YouTube has helped Fisayo Fosudo use his skills to pursue his passion for storytelling. The Nigerian visual storyteller and YouTuber is popular for his videos about smartphones, accessories, apps, and the tech in finance; today, his brand has gained transcontinental recognition, and he is one of the 26 YouTube Black Voices Creator Class of 2022 grantees from Africa. 

A beautiful tapestry

Fisayo Fosudo. Visual Storyteller and YouTuber

A perfect place to begin Fisayo’s story is how he got the many skills he puts into his work.

From childhood, Lagos-born Fisayo was fortunate to be surrounded by supportive people whose interests aligned with his. For starters, his parents ensured that he was serious about acquiring knowledge and doing well in school. However, a close uncle was responsible for Fisayo’s interest in tech and his love for books.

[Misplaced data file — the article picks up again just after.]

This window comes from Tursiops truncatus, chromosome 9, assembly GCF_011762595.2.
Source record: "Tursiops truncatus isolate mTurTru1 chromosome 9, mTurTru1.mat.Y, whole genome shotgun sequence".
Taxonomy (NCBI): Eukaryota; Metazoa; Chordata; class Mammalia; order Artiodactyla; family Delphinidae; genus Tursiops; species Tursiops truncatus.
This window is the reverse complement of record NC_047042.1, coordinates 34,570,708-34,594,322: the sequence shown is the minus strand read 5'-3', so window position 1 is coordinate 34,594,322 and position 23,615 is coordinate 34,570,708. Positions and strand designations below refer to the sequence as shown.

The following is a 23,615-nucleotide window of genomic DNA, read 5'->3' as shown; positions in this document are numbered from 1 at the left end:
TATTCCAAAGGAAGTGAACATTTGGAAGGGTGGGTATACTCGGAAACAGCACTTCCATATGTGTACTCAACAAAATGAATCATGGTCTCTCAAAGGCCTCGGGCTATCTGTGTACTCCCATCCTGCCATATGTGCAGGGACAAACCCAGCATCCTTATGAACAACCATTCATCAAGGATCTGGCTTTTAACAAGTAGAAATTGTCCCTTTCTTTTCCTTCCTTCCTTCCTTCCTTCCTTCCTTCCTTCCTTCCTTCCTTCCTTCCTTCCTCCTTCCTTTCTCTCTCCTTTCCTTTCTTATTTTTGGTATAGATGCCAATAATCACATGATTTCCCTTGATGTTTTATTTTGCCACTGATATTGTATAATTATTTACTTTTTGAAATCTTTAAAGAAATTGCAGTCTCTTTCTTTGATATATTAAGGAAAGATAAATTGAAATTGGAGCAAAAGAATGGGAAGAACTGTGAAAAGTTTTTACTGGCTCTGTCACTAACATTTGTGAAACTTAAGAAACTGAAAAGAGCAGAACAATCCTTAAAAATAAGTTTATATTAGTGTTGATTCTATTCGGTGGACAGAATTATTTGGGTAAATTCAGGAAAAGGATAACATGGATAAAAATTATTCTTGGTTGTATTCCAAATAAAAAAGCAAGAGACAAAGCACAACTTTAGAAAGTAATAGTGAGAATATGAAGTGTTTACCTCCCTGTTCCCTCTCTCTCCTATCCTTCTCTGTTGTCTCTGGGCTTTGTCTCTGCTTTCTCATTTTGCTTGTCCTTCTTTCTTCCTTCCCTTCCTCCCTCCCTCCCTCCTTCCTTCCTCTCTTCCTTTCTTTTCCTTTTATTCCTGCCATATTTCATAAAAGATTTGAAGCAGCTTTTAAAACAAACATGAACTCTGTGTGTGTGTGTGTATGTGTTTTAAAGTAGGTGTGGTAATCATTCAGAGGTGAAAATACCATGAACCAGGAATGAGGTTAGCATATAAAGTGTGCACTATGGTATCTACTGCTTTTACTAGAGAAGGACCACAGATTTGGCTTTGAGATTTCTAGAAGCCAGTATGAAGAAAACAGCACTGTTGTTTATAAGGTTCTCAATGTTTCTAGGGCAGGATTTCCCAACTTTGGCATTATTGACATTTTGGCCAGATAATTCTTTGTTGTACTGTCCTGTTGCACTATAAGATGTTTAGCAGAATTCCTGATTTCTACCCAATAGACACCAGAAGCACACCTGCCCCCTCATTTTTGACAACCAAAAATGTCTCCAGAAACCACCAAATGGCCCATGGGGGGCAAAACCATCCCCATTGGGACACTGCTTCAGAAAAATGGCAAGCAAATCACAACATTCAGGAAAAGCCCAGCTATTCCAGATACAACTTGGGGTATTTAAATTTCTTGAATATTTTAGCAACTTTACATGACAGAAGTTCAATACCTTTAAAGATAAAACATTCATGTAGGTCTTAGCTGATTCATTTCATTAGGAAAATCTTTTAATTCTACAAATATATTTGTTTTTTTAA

For as long as Fisayo remembers, he has been creative. 

“I was a graphic designer. I could draw; before I entered university, I was drawing and selling comics.”

Fisayo’s parents killed his idea of going the art class route in secondary school as quickly as it came. And that was one decision Fisayo is still grateful he was stopped from taking because eventually winding up in the commercial class birthed his love for economics. And this explains how he ended up as an economics graduate from the University of Lagos.

As an undergraduate, Fisayo played an active role in his department, contrasting his introverted personality; he was responsible for idea development and thinking up programmes. He was the Social Director for the Nigeria Economics Student Association, a position he earned and maintained because of his ability to create content, raise funds, and design brochures.